In addition, the Committee has extended the principle of free, prior and informed consent of indigenous communities to minority and other communities where cultural practices and identity are threatened. The Committee has also stated that weak governance, vested interests and corruption in land administration agencies need to be systematically addressed.
We welcome the Committee’s approach which recognises the indivisibility of rights and the instrumental role of land rights in the realisation of other fundamental rights, such as the rights to food, water, health and housing.
However, our organisations believe that there is a need now to strengthen the legal framework to promote and implement the human right to land. A guarantee of land rights as human rights is critical not only in securing other rights, but in recognising and protecting the inherent economic, social and cultural value of the connection between people and land which is now under threat in many contexts.
A strong and comprehensive communication from this Committee is now needed on the fundamental importance and content of a human right to land per se. A General Comment on the Right to Land, would clarify the normative foundations of the right to land, reaffirm the linkages with other rights and go further in setting out the normative content of the right. In this way, it would articulate states’ core obligations and give practical guidance on implementation at the national level. The essential role of international cooperation should also not be forgotten, especially bearing in mind the impact of foreign trade and other policies on land acquisition and use in many countries. Such an initiative would provide much-needed clarity for states in fulfilling their duties with respect to the right to land and for those holding them to account.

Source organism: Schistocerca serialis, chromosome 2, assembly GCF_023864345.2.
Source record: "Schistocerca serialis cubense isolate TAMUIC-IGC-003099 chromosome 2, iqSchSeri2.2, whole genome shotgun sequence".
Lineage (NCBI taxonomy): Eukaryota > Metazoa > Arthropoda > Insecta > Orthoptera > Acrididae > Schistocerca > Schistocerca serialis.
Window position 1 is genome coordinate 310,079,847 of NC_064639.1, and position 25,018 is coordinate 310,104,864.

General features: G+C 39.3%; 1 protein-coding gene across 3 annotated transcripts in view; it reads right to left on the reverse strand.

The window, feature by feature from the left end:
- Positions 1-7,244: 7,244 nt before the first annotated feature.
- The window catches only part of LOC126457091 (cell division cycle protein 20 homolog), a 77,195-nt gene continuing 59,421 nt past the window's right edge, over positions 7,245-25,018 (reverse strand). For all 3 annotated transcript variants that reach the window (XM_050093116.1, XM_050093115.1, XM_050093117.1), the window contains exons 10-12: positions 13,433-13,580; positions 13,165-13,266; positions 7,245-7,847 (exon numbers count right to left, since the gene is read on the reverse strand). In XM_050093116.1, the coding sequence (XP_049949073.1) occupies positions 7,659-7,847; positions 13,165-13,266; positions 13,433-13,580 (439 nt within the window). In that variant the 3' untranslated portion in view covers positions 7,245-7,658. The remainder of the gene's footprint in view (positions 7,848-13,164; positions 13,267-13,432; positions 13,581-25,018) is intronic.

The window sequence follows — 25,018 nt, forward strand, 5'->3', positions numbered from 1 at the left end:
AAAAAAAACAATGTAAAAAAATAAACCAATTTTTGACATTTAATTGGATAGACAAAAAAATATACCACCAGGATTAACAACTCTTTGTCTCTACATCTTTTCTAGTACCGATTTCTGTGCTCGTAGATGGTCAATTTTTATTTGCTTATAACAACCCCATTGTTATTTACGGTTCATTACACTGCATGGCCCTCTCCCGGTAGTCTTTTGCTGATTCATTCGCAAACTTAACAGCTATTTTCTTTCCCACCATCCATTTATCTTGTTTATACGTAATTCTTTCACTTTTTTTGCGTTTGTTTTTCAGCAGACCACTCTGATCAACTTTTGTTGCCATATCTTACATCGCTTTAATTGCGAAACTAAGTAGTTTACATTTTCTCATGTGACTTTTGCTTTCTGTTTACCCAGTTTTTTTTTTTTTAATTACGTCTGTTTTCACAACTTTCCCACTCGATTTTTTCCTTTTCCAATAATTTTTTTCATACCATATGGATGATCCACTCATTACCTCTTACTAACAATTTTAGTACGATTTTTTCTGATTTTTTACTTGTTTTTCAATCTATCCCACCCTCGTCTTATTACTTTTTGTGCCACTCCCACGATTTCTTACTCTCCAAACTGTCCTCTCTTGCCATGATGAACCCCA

In conclusion, Mister Chair, we urge the Committee to rise to this challenge, to consolidate and build on its substantial contributions on land rights to date and help advance a rights-based approach to land.
I thank you.
Association for Land Reform and Development – ALRG (Bangladesh),
Autopromotion Rurale pour un Développement Humain Durable – ADHD (Togo),
International Institute for Environment and Development (iied),
International Land Coalition (ILC),
International Work Group for Indigenous Affairs (IWGIA),
Landesa Rural Development Institute (USA),
Minority Rights Group International (MRG),
National Federation of Peasant Organisations (Pambasang Kilusan ng Mga Samahand Magsasaka – PAKISAMA) (Philippines),
Training Support for Partners – TSP (Malawi),
University of East London’s Centre on Human Rights in Conflict (United Kingdom)
 Association for Land Reform and Development – ALRG (Bangladesh), Autopromotion Rurale pour un Développement Humain Durable – ADHD (Togo), Bios (Moldova), International Institute for Environment and Development (iied), International Land Coalition (ILC), International Work Group for Indigenous Affairs (IWGIA), Landesa Rural Development Institute (USA), Minority Rights Group International (MRG), National Federation of Peasant Organisations (Pambasang Kilusan ng Mga Samahand Magsasaka – PAKISAMA) (Philippines), Training Support for Partners – TSP (Malawi), Trócaire (Ireland), University of East London’s Centre on Human Rights in Conflict (United Kingdom)
 See: Part I, Objectives 1.1: http://www.fao.org/docrep/016/i2801e/i2801e.pdf.